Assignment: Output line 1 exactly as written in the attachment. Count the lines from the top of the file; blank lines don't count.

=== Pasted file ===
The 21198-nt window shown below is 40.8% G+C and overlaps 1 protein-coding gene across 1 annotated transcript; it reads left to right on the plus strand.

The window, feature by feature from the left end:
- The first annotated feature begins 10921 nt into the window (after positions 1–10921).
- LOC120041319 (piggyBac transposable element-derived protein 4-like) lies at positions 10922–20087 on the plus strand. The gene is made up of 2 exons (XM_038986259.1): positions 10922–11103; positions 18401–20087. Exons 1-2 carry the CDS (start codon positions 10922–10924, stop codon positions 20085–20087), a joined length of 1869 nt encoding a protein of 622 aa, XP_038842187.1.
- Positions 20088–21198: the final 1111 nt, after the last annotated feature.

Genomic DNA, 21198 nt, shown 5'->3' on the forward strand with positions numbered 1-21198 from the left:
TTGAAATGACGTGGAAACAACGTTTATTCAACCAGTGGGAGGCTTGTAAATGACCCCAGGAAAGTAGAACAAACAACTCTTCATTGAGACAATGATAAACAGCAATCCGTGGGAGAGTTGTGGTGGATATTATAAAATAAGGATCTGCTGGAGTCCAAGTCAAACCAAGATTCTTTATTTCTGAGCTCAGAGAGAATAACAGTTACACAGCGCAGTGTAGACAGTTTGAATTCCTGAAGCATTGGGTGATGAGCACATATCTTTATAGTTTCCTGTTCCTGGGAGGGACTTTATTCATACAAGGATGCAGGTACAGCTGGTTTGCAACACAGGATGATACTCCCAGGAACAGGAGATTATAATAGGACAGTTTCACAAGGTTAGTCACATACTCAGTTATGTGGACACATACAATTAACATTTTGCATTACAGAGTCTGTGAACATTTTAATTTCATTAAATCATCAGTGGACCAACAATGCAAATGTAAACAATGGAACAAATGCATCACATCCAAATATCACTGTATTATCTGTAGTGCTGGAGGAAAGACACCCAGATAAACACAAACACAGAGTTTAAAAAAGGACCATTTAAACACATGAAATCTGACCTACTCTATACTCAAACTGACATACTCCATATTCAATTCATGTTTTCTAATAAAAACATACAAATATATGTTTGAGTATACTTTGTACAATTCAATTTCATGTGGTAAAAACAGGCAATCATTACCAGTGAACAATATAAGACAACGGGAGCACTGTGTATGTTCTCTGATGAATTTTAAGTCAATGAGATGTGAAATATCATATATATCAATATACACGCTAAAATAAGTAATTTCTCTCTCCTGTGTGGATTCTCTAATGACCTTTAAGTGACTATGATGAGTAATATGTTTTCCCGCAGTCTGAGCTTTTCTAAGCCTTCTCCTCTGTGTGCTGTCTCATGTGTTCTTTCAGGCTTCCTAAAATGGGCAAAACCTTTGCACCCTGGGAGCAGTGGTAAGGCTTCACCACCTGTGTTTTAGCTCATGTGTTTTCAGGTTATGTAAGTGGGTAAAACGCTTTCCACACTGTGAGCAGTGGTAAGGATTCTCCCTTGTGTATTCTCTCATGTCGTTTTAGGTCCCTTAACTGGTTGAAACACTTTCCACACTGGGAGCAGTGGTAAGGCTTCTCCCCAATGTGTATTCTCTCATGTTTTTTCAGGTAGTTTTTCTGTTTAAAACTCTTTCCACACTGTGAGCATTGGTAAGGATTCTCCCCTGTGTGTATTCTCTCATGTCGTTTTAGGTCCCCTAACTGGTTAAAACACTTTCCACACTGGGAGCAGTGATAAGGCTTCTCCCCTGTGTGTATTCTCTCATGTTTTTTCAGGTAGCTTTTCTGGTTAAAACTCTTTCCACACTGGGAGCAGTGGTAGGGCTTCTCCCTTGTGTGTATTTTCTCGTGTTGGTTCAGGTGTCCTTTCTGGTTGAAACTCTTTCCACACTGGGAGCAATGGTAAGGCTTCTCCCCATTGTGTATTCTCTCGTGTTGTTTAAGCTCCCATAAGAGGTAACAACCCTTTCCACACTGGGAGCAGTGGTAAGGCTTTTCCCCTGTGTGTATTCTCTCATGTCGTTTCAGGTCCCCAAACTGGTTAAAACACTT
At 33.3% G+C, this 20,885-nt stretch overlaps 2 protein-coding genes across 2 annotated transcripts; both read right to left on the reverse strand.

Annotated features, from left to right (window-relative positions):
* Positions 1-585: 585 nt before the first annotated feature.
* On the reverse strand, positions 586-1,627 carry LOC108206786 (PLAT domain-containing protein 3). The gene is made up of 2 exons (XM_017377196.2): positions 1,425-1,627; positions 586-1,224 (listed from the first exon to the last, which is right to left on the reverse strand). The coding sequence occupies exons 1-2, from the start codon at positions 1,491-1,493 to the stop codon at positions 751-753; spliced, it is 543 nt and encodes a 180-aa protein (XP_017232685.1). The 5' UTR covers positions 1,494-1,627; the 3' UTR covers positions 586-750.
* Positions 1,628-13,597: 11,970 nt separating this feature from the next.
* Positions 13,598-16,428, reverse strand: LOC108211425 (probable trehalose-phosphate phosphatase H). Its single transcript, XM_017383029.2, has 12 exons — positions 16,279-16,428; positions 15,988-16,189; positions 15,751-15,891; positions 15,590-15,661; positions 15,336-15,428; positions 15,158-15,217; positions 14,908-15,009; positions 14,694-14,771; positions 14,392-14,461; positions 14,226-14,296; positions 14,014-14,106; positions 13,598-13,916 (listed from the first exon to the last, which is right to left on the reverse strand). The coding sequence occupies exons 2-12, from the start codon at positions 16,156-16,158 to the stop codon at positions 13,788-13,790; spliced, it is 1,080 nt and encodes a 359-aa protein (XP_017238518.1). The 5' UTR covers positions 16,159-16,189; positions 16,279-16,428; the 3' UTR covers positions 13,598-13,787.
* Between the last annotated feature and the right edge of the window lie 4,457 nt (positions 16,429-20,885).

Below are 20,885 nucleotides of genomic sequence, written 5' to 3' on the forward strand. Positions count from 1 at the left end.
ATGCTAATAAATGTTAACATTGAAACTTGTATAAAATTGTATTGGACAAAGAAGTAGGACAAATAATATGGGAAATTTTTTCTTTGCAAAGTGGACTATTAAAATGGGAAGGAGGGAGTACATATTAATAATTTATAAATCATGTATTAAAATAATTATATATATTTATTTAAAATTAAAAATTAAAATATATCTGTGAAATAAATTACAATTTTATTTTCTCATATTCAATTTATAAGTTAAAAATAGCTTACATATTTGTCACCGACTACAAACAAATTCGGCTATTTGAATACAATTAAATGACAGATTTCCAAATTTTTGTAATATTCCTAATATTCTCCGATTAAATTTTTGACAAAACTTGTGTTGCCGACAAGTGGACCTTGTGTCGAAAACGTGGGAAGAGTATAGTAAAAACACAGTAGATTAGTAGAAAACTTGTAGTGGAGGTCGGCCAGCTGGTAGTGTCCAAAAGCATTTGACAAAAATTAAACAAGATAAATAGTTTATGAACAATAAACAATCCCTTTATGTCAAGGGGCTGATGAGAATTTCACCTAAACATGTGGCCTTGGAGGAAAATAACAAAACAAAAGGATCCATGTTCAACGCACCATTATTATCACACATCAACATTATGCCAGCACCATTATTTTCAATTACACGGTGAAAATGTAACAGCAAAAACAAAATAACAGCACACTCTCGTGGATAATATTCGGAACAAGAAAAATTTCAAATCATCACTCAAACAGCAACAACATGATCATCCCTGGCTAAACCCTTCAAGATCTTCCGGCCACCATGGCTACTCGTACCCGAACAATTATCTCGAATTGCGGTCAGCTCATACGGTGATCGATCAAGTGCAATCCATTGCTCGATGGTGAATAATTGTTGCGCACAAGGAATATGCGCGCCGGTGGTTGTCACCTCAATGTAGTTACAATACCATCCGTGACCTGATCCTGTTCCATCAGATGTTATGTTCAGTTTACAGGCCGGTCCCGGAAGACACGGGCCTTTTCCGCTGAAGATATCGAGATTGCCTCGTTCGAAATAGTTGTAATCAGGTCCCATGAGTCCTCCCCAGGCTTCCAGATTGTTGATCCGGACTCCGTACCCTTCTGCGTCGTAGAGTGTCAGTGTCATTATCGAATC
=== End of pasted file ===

The 21198-nt window shown below is 40.8% G+C and overlaps 1 protein-coding gene across 1 annotated transcript; it reads left to right on the plus strand.